Huntly College - 24/12/2014

Findings

Huntly College aims to meet the wellbeing and learning needs of all students. Initiatives to promote engagement and retention include a services academy, trades academy, extension classes and outdoor education opportunities. Further academies are planned for 2015. ERO will continue to monitor progress and successes for embedding school improvement.

ERO intends to carry out another review over the course of one-to-two years.

1 Background and Context

What is the background and context for this school’s review?

Huntly College is situated in the north Waikato town of Huntly and caters for students in Years 9 to 13. Of the 322 students enrolled in the school, 70% identify as Māori. Māori parents are always welcome and many attended a recent kapa haka competition at the college. Students have also participated in Koroneihana celebrations. The school’s waka ama team are national champions. They have recently won silver medals at the world championship in Brazil.

ERO’s Education Review report 2012 identified that many students were making good progress and some were achieving high levels of academic and vocational success. However, a significant number of students, particularly Māori, were leaving school without formal qualifications. Retention and participation of senior students were continuing challenges. ERO has continued to monitor progress and recommend further support for the school to address these issues over the past two years.

Trustees, senior leaders and staff have demonstrated high levels of dedication in addressing the well being and learning needs of students. They have introduced new programmes and initiatives to increase engagement, participation and retention. A popular trades academy has been added to the already successful services academy. Primary industries and performing arts academies will be introduced in 2015. In addition, students in Years 9 and 10 continue to be placed in extension and outdoor education classes according to their interests and achievement levels. The college has strong community support for these initiatives.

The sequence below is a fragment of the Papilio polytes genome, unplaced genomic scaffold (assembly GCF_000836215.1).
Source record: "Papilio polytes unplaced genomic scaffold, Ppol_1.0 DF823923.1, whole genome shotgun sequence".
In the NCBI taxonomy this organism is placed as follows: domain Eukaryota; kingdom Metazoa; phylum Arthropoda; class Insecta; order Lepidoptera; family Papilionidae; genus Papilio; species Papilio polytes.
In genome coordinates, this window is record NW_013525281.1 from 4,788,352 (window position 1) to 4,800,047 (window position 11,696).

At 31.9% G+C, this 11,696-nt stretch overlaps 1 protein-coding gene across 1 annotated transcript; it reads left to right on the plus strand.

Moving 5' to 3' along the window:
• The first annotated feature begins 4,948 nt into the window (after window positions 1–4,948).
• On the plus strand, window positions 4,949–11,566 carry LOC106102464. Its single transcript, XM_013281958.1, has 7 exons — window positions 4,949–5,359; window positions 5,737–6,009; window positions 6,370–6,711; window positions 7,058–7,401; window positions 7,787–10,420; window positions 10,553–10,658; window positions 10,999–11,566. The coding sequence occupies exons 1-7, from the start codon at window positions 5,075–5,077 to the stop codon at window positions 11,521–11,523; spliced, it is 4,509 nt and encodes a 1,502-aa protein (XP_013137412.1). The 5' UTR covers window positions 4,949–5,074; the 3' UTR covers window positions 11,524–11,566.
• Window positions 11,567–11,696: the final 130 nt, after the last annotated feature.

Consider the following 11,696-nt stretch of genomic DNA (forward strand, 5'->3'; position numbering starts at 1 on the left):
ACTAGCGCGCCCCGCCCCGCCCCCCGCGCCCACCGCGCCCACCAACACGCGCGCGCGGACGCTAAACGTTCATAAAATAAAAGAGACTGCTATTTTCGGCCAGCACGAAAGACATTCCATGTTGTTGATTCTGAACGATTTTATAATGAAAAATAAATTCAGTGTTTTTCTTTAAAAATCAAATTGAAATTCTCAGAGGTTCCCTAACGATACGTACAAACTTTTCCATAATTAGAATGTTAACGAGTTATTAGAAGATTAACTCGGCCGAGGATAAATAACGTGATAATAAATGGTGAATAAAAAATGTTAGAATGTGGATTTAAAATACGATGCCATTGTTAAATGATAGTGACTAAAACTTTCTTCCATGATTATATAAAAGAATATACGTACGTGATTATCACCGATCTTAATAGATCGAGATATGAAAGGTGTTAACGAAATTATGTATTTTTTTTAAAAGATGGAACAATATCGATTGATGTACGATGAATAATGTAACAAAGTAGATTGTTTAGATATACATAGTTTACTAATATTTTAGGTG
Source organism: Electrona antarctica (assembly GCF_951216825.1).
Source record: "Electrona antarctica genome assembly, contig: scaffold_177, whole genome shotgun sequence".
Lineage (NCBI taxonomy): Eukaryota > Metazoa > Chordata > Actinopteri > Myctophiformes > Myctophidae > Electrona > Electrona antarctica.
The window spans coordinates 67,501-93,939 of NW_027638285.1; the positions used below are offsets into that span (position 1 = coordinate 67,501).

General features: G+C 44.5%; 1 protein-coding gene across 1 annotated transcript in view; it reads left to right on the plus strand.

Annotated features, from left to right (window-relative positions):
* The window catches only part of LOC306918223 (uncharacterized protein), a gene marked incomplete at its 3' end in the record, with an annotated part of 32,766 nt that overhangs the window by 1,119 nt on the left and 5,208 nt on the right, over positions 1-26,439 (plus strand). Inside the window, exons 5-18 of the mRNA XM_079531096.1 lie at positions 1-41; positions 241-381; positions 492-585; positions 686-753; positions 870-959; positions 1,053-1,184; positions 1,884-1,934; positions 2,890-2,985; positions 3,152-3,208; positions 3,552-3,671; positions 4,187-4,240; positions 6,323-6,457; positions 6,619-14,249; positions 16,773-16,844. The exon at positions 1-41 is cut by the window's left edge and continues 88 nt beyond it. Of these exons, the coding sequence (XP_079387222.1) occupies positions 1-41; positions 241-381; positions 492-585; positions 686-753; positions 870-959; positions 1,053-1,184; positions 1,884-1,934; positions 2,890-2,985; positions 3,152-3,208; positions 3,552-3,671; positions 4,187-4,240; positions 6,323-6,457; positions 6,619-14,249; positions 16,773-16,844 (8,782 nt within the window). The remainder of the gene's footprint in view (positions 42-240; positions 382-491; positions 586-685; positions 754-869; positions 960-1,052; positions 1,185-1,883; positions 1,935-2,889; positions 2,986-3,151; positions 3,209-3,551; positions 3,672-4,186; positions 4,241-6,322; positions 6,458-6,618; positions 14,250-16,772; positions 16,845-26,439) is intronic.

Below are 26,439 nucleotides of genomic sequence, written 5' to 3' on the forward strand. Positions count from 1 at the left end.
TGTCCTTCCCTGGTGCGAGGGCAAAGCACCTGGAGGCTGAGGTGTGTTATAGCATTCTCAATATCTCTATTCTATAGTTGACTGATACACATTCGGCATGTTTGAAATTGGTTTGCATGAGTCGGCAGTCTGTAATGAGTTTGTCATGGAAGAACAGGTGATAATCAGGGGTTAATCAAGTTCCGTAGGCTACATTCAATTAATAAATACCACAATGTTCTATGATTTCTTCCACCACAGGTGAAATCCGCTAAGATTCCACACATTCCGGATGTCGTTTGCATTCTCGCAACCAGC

Following ERO's interim progress meeting in 2013, the principal has received very effective support from an external education adviser to assist in the systematic planning and implementation of improvements to management systems. The board has also received targeted and useful training to assist in strengthening shared understandings about governance roles and responsibilities.

2 Review and Development

How effectively is the school addressing its priorities for review and development?

Priorities identified for review and development

  • Curriculum design and implementation
  • Use of achievement and assessment information.

Progress

Curriculum Many examples of high-quality teaching have been observed by ERO. Teachers effectively develop and implement learning programmes that respond to the interests of college students. In all faculties there is evidence of meaningful learning contexts and practical hands-on activities wherever possible.

Senior students have access to a range of academic and vocational pathways. This year, an integrated study topic based on Te Awa incorporated English, social studies, science and mathematics learning at year 9. Faculty guidelines for teaching and learning have been recently reviewed and revised to reflect current practices and expectations. The college’s curriculum now more clearly reflects the expectations of The New Zealand Curriculum.

Assessment Professional development has resulted in the wider awareness and use of formative assessment strategies to better support student’s learning. This has encouraged teachers to increase literacy learning across the curriculum. They have also worked collaboratively with students to develop a school-wide positive behaviour for learning strategy, which is in the early stages of implementation. Teachers are now engaging in training to increase their use of computers as tools for teaching and management. The Ministry of Education has provided a student achievement function practitioner to support the college in developing assessment practices.